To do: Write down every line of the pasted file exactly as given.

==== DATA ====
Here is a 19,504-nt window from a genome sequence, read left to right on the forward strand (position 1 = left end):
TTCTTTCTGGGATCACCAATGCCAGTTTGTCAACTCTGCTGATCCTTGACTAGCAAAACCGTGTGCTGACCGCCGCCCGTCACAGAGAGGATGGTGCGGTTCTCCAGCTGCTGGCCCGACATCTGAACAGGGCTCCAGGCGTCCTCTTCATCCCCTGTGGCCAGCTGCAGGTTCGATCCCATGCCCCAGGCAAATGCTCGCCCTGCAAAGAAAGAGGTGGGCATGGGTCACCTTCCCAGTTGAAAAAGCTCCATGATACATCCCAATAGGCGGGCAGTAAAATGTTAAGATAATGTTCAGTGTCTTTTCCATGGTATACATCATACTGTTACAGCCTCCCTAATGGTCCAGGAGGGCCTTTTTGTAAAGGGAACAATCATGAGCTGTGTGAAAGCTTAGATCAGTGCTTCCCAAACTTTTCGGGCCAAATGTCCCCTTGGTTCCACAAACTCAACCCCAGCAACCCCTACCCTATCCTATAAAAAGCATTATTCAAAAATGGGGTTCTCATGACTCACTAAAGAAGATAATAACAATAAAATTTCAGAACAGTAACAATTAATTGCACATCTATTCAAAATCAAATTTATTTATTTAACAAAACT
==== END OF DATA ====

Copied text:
Here is a 19,504-nt window from a genome sequence, read left to right on the forward strand (position 1 = left end):
TTCTTTCTGGGATCACCAATGCCAGTTTGTCAACTCTGCTGATCCTTGACTAGCAAAACCGTGTGCTGACCGCCGCCCGTCACAGAGAGGATGGTGCGGTTCTCCAGCTGCTGGCCCGACATCTGAACAGGGCTCCAGGCGTCCTCTTCATCCCCTGTGGCCAGCTGCAGGTTCGATCCCATGCCCCAGGCAAATGCTCGCCCTGCAAAGAAAGAGGTGGGCATGGGTCACCTTCCCAGTTGAAAAAGCTCCATGATACATCCCAATAGGCGGGCAGTAAAATGTTAAGATAATGTTCAGTGTCTTTTCCATGGTATACATCATACTGTTACAGCCTCCCTAATGGTCCAGGAGGGCCTTTTTGTAAAGGGAACAATCATGAGCTGTGTGAAAGCTTAGATCAGTGCTTCCCAAACTTTTCGGGCCAAATGTCCCCTTGGTTCCACAAACTCAACCCCAGCAACCCCTACCCTATCCTATAAAAAGCATTATTCAAAAATGGGGTTCTCATGACTCACTAAAGAAGATAATAACAATAAAATTTCAGAACAGTAACAATTAATTGCACATCTATTCAAAATCAAATTTATTTATTTAACAAAACT